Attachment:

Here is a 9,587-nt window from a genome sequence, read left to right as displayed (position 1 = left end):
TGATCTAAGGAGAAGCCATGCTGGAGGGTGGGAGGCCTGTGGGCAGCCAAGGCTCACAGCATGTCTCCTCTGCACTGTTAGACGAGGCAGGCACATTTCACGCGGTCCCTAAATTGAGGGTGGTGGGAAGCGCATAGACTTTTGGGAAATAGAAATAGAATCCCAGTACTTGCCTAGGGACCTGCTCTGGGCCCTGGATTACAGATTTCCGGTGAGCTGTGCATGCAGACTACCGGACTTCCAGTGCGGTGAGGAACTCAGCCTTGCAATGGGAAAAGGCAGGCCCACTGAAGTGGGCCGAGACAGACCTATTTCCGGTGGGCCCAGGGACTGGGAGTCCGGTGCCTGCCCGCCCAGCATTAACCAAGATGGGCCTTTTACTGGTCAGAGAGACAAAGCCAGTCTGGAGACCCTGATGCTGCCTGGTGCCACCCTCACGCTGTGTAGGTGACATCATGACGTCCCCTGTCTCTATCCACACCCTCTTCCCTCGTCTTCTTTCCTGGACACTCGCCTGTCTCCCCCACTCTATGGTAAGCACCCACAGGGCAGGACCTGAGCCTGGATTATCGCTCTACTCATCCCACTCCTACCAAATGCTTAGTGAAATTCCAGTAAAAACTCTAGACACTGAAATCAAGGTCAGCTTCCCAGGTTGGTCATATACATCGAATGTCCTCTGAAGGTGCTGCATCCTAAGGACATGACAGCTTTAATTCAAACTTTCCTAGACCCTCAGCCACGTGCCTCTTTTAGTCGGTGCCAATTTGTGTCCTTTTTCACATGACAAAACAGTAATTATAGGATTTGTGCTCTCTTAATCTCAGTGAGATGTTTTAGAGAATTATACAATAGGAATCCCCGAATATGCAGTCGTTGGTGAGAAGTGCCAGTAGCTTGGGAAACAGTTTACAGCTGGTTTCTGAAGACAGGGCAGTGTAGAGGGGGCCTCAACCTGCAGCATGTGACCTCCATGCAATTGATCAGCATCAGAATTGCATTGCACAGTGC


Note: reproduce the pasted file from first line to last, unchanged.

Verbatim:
Here is a 9,587-nt window from a genome sequence, read left to right as displayed (position 1 = left end):
TGATCTAAGGAGAAGCCATGCTGGAGGGTGGGAGGCCTGTGGGCAGCCAAGGCTCACAGCATGTCTCCTCTGCACTGTTAGACGAGGCAGGCACATTTCACGCGGTCCCTAAATTGAGGGTGGTGGGAAGCGCATAGACTTTTGGGAAATAGAAATAGAATCCCAGTACTTGCCTAGGGACCTGCTCTGGGCCCTGGATTACAGATTTCCGGTGAGCTGTGCATGCAGACTACCGGACTTCCAGTGCGGTGAGGAACTCAGCCTTGCAATGGGAAAAGGCAGGCCCACTGAAGTGGGCCGAGACAGACCTATTTCCGGTGGGCCCAGGGACTGGGAGTCCGGTGCCTGCCCGCCCAGCATTAACCAAGATGGGCCTTTTACTGGTCAGAGAGACAAAGCCAGTCTGGAGACCCTGATGCTGCCTGGTGCCACCCTCACGCTGTGTAGGTGACATCATGACGTCCCCTGTCTCTATCCACACCCTCTTCCCTCGTCTTCTTTCCTGGACACTCGCCTGTCTCCCCCACTCTATGGTAAGCACCCACAGGGCAGGACCTGAGCCTGGATTATCGCTCTACTCATCCCACTCCTACCAAATGCTTAGTGAAATTCCAGTAAAAACTCTAGACACTGAAATCAAGGTCAGCTTCCCAGGTTGGTCATATACATCGAATGTCCTCTGAAGGTGCTGCATCCTAAGGACATGACAGCTTTAATTCAAACTTTCCTAGACCCTCAGCCACGTGCCTCTTTTAGTCGGTGCCAATTTGTGTCCTTTTTCACATGACAAAACAGTAATTATAGGATTTGTGCTCTCTTAATCTCAGTGAGATGTTTTAGAGAATTATACAATAGGAATCCCCGAATATGCAGTCGTTGGTGAGAAGTGCCAGTAGCTTGGGAAACAGTTTACAGCTGGTTTCTGAAGACAGGGCAGTGTAGAGGGGGCCTCAACCTGCAGCATGTGACCTCCATGCAATTGATCAGCATCAGAATTGCATTGCACAGTGC